You will also talk with your Prevention System Manager about how to document what your coalition is doing each month in the Performance Based Prevention System, (PBPS) which is the DBHR prevention database. There are PowerPoint training modules available and recorded modules in the OWL E-Learning.

Recommended orientation steps for coordinators working with ESTABLISHED coalitions: Eight Steps to Get Started in Your New Job

  1. Meet with your Prevention System Manager (PSM) in person or by phone
  2. Review coalition strategic plan, action plan, budget, and any evaluation of activities
  3. Review coalition budget and expenditures
  4. Read  Community Coalition Guide
  5. Read DBHR contract to fully understand requirements
  6. Meet with coalition Executive Team
  7. Start coalition coordinator training
  8. Meet with coalition members individually and/or at first meeting

Recommended orientation steps for coordinators working with NEW coalitions: Eight Steps to Get Started in Your New Job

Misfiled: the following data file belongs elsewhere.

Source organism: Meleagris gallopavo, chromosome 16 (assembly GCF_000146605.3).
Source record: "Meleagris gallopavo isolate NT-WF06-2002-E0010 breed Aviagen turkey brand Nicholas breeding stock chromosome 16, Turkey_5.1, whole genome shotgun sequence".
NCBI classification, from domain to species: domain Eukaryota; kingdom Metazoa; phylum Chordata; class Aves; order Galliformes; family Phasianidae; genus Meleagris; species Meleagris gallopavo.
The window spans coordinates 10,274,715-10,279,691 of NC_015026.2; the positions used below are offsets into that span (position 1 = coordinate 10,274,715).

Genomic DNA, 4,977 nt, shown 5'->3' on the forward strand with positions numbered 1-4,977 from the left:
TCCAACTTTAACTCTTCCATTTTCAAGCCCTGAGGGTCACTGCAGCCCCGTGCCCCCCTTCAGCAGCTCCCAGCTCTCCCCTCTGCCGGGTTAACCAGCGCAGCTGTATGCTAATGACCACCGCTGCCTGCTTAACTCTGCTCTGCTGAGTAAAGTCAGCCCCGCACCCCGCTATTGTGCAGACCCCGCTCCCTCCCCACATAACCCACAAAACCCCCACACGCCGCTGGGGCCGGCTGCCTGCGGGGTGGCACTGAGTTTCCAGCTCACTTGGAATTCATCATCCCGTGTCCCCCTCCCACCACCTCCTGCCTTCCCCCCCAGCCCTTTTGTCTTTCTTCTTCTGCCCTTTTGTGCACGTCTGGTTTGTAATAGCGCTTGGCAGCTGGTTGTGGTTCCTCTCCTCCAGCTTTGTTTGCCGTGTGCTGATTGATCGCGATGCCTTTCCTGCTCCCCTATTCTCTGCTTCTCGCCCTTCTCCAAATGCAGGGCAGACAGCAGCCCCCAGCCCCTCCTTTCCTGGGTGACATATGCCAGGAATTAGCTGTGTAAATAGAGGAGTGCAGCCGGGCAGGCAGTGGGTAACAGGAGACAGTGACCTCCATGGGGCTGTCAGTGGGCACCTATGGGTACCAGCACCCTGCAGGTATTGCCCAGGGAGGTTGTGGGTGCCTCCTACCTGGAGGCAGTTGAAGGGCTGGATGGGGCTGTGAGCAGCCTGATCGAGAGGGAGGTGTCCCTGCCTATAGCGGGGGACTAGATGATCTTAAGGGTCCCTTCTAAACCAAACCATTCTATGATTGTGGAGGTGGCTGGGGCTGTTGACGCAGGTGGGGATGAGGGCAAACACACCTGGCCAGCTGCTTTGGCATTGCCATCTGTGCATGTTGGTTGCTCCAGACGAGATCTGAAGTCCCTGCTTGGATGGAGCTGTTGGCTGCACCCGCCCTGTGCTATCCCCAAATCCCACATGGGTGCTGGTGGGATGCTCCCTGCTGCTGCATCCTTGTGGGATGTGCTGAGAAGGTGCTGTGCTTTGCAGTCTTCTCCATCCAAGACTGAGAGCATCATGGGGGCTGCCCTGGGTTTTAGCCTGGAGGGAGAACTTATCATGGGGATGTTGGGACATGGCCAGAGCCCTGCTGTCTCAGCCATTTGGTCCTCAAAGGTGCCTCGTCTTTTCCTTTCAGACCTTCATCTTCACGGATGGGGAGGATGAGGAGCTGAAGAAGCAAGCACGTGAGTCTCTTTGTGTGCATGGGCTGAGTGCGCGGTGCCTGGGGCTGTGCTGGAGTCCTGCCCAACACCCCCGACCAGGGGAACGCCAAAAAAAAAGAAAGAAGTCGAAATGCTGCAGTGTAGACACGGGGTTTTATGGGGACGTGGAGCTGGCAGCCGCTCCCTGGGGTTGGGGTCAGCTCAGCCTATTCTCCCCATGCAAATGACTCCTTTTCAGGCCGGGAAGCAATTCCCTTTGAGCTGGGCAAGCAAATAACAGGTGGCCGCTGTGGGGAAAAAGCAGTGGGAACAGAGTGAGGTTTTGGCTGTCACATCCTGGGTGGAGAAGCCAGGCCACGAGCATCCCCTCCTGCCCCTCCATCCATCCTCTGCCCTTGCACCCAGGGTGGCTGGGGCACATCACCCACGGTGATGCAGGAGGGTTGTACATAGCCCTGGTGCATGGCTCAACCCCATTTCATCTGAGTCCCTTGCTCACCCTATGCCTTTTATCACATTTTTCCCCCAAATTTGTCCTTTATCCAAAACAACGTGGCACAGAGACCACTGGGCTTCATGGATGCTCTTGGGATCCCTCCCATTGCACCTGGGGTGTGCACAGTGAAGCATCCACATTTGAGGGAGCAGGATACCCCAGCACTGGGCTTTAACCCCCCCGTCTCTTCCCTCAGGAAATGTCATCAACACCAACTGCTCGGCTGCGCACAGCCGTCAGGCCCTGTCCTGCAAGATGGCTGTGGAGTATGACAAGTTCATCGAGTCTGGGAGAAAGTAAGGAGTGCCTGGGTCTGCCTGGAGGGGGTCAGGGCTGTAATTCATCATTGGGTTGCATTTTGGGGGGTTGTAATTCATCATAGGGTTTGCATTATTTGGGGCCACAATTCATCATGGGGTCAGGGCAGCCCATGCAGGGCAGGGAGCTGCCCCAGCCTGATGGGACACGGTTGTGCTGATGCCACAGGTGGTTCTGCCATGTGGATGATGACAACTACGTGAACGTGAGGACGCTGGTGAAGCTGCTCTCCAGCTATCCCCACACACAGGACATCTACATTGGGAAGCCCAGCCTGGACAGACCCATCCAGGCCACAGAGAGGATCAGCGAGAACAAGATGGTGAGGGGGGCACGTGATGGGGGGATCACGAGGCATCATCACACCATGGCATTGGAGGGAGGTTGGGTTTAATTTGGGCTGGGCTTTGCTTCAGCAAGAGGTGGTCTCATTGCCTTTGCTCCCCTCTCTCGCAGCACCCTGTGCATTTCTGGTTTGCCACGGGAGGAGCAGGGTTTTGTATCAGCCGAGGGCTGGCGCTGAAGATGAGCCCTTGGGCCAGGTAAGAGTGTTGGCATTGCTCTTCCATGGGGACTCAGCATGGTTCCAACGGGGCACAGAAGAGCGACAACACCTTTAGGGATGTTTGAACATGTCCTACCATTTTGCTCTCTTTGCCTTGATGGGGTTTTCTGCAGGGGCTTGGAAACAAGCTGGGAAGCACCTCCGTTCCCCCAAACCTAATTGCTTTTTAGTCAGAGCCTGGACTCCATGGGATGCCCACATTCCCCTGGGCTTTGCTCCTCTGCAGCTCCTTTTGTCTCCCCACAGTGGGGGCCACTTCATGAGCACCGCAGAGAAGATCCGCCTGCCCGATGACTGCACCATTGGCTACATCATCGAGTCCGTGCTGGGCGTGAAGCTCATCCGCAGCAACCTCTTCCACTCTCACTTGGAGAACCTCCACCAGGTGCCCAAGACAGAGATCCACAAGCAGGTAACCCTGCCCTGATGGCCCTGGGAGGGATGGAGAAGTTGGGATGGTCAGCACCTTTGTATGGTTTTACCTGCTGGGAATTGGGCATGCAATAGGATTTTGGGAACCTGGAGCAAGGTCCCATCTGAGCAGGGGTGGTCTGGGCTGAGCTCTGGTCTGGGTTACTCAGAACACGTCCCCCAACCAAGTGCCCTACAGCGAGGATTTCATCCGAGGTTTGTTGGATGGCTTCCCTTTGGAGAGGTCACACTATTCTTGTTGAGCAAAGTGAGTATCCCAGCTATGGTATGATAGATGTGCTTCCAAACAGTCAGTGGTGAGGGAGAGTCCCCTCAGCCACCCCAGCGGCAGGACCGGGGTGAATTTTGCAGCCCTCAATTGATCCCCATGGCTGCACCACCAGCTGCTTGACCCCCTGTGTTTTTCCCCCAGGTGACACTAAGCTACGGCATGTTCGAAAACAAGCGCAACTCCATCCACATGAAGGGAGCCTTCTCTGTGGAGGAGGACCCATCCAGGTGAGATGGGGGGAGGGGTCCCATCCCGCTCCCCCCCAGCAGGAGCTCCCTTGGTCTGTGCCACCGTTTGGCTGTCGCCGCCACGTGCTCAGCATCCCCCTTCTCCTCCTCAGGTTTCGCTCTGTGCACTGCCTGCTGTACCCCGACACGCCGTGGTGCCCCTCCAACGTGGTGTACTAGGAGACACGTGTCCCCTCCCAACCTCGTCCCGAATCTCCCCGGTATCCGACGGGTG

1. Meet with your Prevention System Manager (PSM) in person or by phone
  2. Read Community Coalition Guide
  3. Read DBHR contract to fully understand requirements
  4. Meet with key community leaders and stakeholders individually to introduce CPWI and invite to first meeting
  5. Set up first meeting of coalition
  6. Start coalition coordinator training
  7. Hold first coalition meeting
  8. Develop budget for period of contract

Primary Training Modules: Coalition Coordinator Training

The following sequence of trainings are posted online in the Training tab and will be a great way for you to get started working at your own pace. Some are PowerPoint modules and some are recorded trainings.

First, register to become an Athena Member and then request an OWL E-Learning account in the Training tab. (Please allow for 2 days to receive each account.)

  1. Coalition Coordinator Orientation
  2. Building Your Coalition Toolkit (CADCA) Needs Assessment Clinic
  3. Resources Assessment
  4. Logic Model
  5. Key Leader Orientation
  6. PBPS Training Modules 1 – 5

Helpful and Important Resources for Coalition Coordinators

Ongoing access to The Athena Forum www.theathenaforum.org

Prevention Services Contract and Amendments (obtain from your supervisor)